Mike Caulfield is currently the director of blended and networked learning at Washington State University Vancouver, and the editor of the New Horizons column for the EDUCAUSE Review.
Before that he was employed by Keene State College as an instructional designer, and by MIT as director of community outreach for the OpenCourseWare Consortium. He has worked in educational technology since 1997. Among projects from the late paleolithic were the Persona Project, an attempt to integrate English Composition classes with the creation and maintenance of a student-produced online encyclopedia (1997); Transcript Media, a site which made public domain educational material available to P-12 educators (1997- 2000); GameGoo, some of the first commercially produced Flashbased educational games on the internet (1999); Columbia Online, a simulation-based online curriculum for Columbia University (2000-2003, as part of Cognitive Arts), and various e-learning projects for Fortune 500 companies.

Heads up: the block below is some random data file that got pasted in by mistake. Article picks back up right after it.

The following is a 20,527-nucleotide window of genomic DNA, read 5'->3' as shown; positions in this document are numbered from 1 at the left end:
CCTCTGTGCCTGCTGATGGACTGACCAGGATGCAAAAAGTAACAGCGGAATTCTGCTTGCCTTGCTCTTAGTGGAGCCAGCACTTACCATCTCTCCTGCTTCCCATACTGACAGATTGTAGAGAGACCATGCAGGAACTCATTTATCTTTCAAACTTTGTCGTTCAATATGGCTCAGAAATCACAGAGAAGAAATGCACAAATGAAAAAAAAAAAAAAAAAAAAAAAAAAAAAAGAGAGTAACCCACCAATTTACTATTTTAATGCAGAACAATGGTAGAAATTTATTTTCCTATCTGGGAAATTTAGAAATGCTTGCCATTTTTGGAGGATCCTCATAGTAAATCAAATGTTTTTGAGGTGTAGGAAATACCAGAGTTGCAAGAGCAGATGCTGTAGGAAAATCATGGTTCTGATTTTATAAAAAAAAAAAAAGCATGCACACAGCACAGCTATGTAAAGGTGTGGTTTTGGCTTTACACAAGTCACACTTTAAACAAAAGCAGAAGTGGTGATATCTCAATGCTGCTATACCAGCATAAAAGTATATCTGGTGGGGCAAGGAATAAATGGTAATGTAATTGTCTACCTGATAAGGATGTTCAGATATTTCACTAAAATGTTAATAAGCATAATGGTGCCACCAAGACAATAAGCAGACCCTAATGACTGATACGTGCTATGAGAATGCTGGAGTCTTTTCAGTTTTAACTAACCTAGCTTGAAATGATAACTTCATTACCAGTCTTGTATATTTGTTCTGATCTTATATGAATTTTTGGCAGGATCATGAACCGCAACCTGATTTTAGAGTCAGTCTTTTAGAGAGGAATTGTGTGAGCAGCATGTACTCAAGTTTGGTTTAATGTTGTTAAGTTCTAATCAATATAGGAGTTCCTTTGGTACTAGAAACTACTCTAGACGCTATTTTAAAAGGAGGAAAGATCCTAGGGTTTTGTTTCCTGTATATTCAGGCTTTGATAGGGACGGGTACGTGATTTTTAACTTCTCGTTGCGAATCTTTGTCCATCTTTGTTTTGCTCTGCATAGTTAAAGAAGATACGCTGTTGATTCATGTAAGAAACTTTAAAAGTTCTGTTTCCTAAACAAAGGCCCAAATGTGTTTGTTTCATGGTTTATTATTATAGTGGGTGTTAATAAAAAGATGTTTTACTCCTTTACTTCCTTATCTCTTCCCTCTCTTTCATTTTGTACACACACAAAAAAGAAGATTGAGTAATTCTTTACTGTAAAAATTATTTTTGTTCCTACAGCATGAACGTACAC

Since 2005 he has focused his energy on understanding how online communities and open resources can make students and citizens more effective and informed, most prominently at MIT as the first director of community outreach for the OpenCourseWare Consortium, but also as a founder of a number of local and hyperlocal online communities, and in numerous instructional design projects at Keene State College and WSU. He has been recognized for his thinking on these issues, both at national conferences and through Hapgood, his long running blog on educational technology issues (https://hapgood.us/).
He has been a Shuttleworth Flash grantee, and has been described by George Siemens (http://www.elearnspace.org/blog/2016/05/18/the-godfathergardner-campbell/) as one of “a few genuinely original people doing important and critically consequential work” in the field of educational technology. He has worked extensively with wiki inventor Ward Cunningham on applications of wiki to education.